LeBron was scorned for The Decision in 2010 all the way up until five days ago when he made his second decision to return home. And how did he do it? An eloquently-written letter in Sports Illustrated. Not a television special or a press conference, but a very well-written letter in a magazine. Except the way he went about it is more hurtful than a television special. Why? For one he thanked everyone in the Heat organization but did not thank the Heat fans. The same fans who stood by him for four years as he was being scorched by the rest of the country. In case you forgot, LeBron, you were the most-beloved player in sports while you were playing in Cleveland then in a matter of seconds you were the most hated for four years. But not in Miami. We had your back. We didn’t make fun of you when you couldn’t close in the fourth quarter. We stood by you when you won the MVPs in 2012 and 2013 when most of the country felt it was rightfully Kevin Durant’s trophies. And yet you couldn’t take one sentence in your otherwise perfect letter to say “and thank you to the Miami Heat fans for four great years.” It literally took me seven seconds to write that.
It’s now come out that the letter was actually written and sent to Sports Illustrated about a week before its release and that you had made your mind up about going back to Cleveland as long as two years ago. Yet you still made team president Pat Riley AND Dwyane Wade come see YOU in Las Vegas. You met with Cavaliers owner Dan Gilbert in Miami on SUNDAY at a SECRET LOCATION before you ever met with Riley or Heat owner Micky Arison. You allegedly didn’t even have the balls to tell Chris Bosh or Udonis Haslem face-to-face you were leaving, rather you sent them a text message. By the way, Bosh, Haslem, and Wade all made huge sacrifices by opting out of their contracts to help keep YOU here and Haslem and Wade lost millions of dollars by doing that.
I’m disappointed in you LeBron. I’m not disappointed you went back to Cleveland, in fact I applaud you for doing that. It will go down as one of the greatest sports stories ever told, especially if you win a title for a very deserving fan base. But I’m disappointed in how you went about your new decision and I’m even more disappointed in my colleagues in the media who are completely ignoring the facts and saying “LeBron has learned since 2010! Did you read that letter! It was AMAZING!”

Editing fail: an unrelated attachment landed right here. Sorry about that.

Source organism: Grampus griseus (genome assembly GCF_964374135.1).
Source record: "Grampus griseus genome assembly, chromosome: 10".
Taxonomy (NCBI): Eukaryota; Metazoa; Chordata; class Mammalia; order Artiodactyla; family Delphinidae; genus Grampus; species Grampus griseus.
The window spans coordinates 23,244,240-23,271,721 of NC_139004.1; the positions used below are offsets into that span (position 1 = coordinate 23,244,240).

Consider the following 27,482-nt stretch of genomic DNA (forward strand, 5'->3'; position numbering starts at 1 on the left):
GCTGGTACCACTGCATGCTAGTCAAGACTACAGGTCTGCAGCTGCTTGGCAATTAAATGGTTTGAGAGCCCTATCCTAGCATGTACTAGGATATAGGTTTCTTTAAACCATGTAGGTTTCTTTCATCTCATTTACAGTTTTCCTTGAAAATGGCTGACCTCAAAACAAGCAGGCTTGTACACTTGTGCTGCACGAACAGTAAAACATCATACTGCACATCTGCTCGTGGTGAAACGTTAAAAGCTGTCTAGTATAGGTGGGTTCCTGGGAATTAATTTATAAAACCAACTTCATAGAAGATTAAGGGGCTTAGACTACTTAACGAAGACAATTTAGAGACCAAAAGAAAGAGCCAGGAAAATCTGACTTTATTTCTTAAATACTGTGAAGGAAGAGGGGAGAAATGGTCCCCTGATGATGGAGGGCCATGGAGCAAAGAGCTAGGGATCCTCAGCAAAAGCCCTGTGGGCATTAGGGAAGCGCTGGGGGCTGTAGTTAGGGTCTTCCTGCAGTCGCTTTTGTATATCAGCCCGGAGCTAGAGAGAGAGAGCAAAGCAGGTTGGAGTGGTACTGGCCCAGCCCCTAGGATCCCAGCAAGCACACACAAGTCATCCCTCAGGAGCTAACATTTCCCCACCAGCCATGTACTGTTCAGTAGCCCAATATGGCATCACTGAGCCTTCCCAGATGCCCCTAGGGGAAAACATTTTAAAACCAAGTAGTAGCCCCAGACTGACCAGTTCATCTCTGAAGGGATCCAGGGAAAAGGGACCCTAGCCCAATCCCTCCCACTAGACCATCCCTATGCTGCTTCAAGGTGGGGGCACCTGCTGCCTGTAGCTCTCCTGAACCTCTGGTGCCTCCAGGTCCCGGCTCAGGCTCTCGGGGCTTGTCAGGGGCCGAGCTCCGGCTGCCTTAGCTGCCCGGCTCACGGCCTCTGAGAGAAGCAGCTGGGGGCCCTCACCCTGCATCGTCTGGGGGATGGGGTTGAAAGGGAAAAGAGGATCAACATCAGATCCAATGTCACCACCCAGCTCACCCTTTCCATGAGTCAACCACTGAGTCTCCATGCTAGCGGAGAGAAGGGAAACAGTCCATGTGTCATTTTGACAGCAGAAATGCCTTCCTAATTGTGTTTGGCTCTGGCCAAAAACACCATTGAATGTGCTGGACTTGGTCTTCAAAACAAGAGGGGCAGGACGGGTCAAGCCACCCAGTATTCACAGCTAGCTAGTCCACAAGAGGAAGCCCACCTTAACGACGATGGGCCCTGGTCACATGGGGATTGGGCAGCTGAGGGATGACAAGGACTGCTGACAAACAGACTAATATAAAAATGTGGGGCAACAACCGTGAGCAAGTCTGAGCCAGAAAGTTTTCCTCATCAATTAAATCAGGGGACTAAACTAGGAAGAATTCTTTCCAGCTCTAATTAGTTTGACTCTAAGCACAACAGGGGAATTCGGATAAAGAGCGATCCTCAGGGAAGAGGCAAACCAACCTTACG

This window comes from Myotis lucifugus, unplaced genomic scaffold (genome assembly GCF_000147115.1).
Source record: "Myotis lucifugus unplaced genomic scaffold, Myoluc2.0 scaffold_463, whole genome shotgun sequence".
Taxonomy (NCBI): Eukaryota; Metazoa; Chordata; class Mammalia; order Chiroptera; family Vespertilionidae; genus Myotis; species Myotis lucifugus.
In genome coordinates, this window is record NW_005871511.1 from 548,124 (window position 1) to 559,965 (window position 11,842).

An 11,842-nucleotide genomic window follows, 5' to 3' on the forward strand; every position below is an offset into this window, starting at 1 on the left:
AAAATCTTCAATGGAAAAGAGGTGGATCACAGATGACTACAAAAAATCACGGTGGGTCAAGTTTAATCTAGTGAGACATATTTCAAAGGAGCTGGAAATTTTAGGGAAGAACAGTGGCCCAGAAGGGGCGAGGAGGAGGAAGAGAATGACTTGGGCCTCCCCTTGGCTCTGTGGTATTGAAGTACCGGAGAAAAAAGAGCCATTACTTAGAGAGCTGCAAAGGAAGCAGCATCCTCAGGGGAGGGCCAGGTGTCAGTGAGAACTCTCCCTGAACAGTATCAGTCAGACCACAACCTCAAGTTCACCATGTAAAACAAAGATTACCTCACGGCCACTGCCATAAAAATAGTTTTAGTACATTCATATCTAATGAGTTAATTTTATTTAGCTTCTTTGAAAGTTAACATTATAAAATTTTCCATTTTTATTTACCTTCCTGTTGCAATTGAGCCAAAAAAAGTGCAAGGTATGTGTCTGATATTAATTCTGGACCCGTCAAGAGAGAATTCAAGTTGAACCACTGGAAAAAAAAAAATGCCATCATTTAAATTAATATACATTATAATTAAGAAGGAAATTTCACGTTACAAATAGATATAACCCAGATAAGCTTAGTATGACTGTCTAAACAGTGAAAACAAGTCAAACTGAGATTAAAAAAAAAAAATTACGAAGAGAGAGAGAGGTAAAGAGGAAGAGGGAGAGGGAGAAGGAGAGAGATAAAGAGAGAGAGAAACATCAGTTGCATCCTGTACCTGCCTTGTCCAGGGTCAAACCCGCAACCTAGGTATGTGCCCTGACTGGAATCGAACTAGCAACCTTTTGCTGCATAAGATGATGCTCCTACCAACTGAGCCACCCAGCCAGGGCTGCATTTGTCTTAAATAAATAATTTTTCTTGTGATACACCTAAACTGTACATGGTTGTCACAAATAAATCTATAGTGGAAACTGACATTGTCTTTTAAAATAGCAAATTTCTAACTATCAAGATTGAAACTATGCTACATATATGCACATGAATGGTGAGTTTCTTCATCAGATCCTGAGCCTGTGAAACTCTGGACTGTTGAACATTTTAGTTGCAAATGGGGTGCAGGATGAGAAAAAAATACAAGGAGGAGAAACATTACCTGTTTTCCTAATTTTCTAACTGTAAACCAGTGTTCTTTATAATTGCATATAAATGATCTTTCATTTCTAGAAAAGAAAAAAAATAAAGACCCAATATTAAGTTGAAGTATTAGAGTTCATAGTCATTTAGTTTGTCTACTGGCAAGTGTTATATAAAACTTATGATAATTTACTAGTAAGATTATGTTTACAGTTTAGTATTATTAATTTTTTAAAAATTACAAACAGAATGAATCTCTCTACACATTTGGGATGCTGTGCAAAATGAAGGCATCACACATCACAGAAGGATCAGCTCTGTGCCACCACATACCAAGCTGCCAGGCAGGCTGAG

True. It was amazing. But it hurt. LeBron still didn’t leave how he should have. He should have made Miami aware straight away he was leaving. He should have met with Pat Riley, Chris Bosh, Dwyane Wade, and Udonis Haslem face-to-face in Miami and told them his intentions. He should’ve made his move swiftly rather than make the whole world sit on pins and needles for two weeks. And now everyone will sit and laugh at Miami Heat fans saying “they deserved it” and “this is what happens when you are not a real fan base.” Growing up in Chicago and seeing the United Center sell out for a mediocre team, or being a Lakers fan and seeing the Staples Center get wild for a 30-win team and a starting lineup of Old Man at point guard, Older Man at shooting guard, some guy named Swaggy P at forward, Mr. Irrelevant at forward, and Extremely Overpaid at center, it’s hard to stand up for Miami. This is the very same fan base who left early in Game 6 of the NBA Finals. I get it, you have ammunition to laugh at us. And it’s even worse for me because I have two teams who are easy targets. But the real fans are still here. And we never chose to have LeBron James. LeBron James chose us. Say what you want about Miami’s fair-weather fans, but Lebron chose us.
My Heat will come back next year with a lineup virtually the same as last year, minus the best player in the world, and my Lakers will be irrelevant for the next five years at minimum. It’s going to be hard watching basketball for me. It’s going to be hard seeing my rival Clippers, Spurs, Bulls, and Thunder contend for titles while my Heat struggle winning playoff series and my Lakers struggle to stay out of the NBA cellar. And it’s going to be especially hard to see LeBron James put on a Cavaliers jersey. As a fan of the NBA, I’ll enjoy it and truly believe it’s great for the sport. But as a Heat fan? It hurts. And it’s no different than when Cavaliers fans saw LeBron put on that Heat jersey.
I am not writing this for sympathy and I’m not writing a love letter and ode to Laker and Heat fans. I simply wanted to air out my laundry so maybe someone out there can understand that every fan base has real fans. Every fan base has real emotions. And right now the Miami Heat fan base is heartbroken, hurt, and disappointed.